At the LA Times Dodger blog today, Steve Dilbeck argues that the Dodgers need to lock up Andre Ethier to a long-term contract, suggesting that his value is at its lowest and that an offense which is hardly imposing can’t afford to be without him after 2012. There’s logic to the premise, of course, and I’m on record as saying that I think all of the pieces are in place for Ethier to have a big season. But you already know my response to that idea, which is that signing Clayton Kershaw is a much higher priority and that a moody platoon player who is a good-yet-not-elite hitter isn’t necessarily someone I would want to invest big money into as he enters his 30s. (That’s if Ethier would even want to stay, and there’s more than a few hints that suggest he may not, or if he’d even be willing to sign now when he knows his leverage is low.)
That’s not what I want to talk about, though, because you how I feel and I know that many of you feel similarly. What interests me more right now is trying to figure out just how much a big 2012 could enhance Ethier’s value on the market, because there’s a big difference between a deal for, say, 3/$36m (which I’d certainly love to do) and something more like 5/$85m (which I’d run away screaming from).
Over the last four offseasons, only eight outfielders have signed with a new team for at least three years, and they’re not all great comparables for Ethier for a variety of reasons. Somehow I doubt he’s matching the 7/$142m Carl Crawford got from the Red Sox or the $126m that Jayson Werth picked up from the Nationals; at the other end of the spectrum, the paltry (by comparison) $21m that Josh Willingham took from the Twins this winter and the $15m over three years that Marlon Byrd received from the Cubs aren’t even worth discussing. It’s also hard to include the 3/$31.5m that Raul Ibanez received when he went to the Phillies, because it was covering his age 37-39 seasons. And because Ruben Amaro hands out money like Ned Colletti hands out backloaded two-year contracts to veteran infielders.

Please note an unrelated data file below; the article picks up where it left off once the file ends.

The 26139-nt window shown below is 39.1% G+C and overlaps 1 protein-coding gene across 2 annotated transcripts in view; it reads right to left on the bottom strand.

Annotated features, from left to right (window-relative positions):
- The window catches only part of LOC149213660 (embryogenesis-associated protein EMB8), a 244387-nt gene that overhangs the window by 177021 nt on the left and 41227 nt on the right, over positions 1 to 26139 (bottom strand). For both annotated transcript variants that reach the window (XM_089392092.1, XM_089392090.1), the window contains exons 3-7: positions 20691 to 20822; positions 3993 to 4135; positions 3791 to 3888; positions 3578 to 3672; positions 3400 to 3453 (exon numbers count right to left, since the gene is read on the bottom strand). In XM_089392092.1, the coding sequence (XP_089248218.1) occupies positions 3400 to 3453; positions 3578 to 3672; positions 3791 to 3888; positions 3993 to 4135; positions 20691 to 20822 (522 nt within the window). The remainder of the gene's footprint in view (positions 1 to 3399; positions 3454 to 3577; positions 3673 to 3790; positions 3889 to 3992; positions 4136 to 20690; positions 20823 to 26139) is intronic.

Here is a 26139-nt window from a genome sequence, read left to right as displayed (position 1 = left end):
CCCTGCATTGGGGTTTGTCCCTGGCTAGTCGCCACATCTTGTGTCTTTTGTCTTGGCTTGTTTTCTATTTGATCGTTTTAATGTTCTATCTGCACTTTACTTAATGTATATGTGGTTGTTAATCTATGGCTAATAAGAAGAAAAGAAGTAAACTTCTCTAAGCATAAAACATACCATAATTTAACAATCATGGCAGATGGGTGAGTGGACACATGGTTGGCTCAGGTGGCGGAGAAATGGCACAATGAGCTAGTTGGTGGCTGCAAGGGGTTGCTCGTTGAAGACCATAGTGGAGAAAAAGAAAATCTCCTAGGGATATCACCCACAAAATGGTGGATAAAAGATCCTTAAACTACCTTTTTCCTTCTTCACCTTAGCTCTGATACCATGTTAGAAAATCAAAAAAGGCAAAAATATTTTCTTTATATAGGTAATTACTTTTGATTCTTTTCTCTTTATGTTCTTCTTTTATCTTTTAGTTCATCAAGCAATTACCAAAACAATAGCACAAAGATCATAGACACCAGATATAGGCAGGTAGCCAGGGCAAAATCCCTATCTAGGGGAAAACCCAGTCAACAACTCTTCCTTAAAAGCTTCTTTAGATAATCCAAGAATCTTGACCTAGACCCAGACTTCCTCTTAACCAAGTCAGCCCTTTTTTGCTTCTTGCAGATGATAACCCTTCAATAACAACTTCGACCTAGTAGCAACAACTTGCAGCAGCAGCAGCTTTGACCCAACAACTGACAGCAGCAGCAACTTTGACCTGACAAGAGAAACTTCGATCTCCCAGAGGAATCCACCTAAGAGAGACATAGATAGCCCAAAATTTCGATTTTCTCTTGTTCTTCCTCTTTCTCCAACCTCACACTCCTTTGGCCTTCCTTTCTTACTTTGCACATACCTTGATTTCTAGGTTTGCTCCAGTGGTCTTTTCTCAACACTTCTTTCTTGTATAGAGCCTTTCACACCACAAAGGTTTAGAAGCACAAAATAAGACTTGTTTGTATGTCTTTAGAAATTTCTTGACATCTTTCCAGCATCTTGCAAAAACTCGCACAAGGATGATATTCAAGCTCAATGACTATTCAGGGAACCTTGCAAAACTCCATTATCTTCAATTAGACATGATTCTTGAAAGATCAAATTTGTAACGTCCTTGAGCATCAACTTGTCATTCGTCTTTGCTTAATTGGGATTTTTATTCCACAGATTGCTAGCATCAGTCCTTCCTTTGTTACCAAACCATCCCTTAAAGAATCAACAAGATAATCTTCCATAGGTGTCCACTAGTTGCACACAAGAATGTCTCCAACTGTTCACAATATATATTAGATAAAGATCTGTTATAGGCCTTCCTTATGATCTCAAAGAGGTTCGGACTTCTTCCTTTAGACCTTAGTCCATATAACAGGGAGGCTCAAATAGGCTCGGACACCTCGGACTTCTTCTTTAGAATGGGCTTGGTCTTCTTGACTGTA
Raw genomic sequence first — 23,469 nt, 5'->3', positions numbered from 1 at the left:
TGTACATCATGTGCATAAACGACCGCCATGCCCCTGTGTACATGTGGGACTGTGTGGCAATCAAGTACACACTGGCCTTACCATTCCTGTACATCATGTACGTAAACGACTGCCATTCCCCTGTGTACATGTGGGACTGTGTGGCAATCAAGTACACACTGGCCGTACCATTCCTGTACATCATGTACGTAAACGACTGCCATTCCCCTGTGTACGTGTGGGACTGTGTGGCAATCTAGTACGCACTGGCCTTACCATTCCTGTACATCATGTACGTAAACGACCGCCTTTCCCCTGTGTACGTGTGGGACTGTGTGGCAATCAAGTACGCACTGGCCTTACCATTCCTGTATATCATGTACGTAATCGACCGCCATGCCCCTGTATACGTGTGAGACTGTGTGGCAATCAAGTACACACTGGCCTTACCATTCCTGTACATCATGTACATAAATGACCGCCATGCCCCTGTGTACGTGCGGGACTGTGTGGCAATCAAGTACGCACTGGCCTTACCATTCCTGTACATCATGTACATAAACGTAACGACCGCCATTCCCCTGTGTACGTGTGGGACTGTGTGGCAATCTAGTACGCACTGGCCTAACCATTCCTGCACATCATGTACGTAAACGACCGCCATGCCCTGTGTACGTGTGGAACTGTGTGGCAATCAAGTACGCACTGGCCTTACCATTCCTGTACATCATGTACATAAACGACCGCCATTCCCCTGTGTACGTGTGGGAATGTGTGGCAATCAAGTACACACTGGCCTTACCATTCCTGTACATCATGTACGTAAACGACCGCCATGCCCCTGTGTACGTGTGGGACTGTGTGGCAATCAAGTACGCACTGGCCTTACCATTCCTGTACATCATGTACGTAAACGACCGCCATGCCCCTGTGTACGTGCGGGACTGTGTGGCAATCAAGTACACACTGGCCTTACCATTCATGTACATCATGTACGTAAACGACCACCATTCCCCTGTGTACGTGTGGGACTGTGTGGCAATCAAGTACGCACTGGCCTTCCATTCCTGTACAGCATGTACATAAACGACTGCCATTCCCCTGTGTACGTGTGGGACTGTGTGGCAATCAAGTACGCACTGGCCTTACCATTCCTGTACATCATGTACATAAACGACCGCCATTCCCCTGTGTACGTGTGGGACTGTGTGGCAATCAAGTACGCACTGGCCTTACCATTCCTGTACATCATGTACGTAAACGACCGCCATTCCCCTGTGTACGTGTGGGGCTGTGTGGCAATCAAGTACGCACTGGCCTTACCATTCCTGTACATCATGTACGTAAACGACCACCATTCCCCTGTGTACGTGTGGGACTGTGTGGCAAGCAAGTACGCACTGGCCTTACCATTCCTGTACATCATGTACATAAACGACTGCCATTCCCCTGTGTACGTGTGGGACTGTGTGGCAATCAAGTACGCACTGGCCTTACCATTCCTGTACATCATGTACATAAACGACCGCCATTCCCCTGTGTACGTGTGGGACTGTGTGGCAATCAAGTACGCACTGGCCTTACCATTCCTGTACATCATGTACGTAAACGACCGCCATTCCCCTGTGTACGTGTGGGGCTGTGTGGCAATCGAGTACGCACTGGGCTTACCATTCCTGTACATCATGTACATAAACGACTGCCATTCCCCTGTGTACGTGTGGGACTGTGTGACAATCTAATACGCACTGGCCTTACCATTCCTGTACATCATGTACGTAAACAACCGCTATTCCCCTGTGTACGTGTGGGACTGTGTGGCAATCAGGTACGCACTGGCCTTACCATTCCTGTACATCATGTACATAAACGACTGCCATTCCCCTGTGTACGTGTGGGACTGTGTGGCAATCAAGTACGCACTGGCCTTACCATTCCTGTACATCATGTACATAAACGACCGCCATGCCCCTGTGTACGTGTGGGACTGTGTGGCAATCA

Now we’re left with just three somewhat similar yet still imperfect comparisons. I’m tossing out Michael Cuddyer‘s 3/$31.5m from Colorado, because he’s already 33, and let’s face it, Ethier’s not signing for that unless 2012 is a disaster. We’re also not looking at Milton Bradley‘s 3/$30m, because his market was so skewed by his personal and injury histories, and again, Ethier’s not signing for that.
That leaves us with one last comparable, and this one’s actually worth investigating: the 4/$66m contract Jason Bay signed with the Mets before the 2010 season. Bay entered free agency for the first time having just completed his age-30 season, just as Ethier will, and he did so with a bang, hitting .267/.384/.537 and 36 homers for a playoff Boston team. Like Ethier, Bay graded as mediocre or worse in most defensive metrics, and he took a 131 career OPS+ into free agency, which is almost exactly what Ethier put up between 2008-2010. While Ethier can look forward to having only Josh Hamilton as power-hitting outfielder competition in next winter’s free agent group, Bay scored his deal in a similar environment, with Holliday being the only other outfielder to top Byrd’s $15m deal.
The big difference is that Bay was coming off one of his best years, setting career highs in homers & RBI and finishing seventh in the AL MVP voting, and had put together a string of good years around a disappointing 2007. Let’s say Ethier, no longer bothered by the knee injury that sabotaged his 2011, can put up a year that is the average of his 2008-10 campaigns. That’d be a season that looks like .289/.366/.504, with 25 homers and 88 RBI, and if he can do that or more, he’d have a pretty good chance to match Bay’s contract. Let’s be honest, though; we saw how ridiculous this winter was as far as free agency costs, even without four of the traditional big market teams (Red Sox, Yankees, Dodgers, and Mets) in the game. Considering the lack of power available next year, and figuring that neither the Red Sox or Yankees have long-term solutions in right field, Ethier – if he has the 2012 I think he might – could potentially talk his way into more of a 5/$80m type of contract.
That’s where things get tough, because we don’t yet know who will be the owner of the Dodgers at that point or how Ethier’s relationship with the club might be if he hasn’t signed. (I’m assuming there’s less than a 1% chance he signs before the season, because of the current financial state and because we’ve heard little about any talks; these type of deals rarely happen in-season.) That’s an awful lot of money to commit to a guy who can’t hit lefties, isn’t a great defender, and is heading into his 30s; on the other hand, he’s one of the more popular Dodgers and if he leaves, you have to replace that offense somewhere.
To be honest, the cleanest solution might be for him to have a great season but for Ned Colletti’s patchwork collection of misfit veterans to fall apart, leaving Ethier as a very valuable trade chip at the July deadline. If he can be used to get a nearly-ready top third base prospect plus some other parts, that’d be hard to pass up.
Of course, this all depends on Ethier having a bounceback season. If he doesn’t, then maybe his price drops to where it’s palatable to keep him – but if he’s coming off two disappointing years in a row, how much do you want him? I’m not sure it’s an overstatement to say that Ethier could have something like $40m or more riding on 2012. It’s a big season for the Dodgers. It could be an even bigger one for Andre Ethier.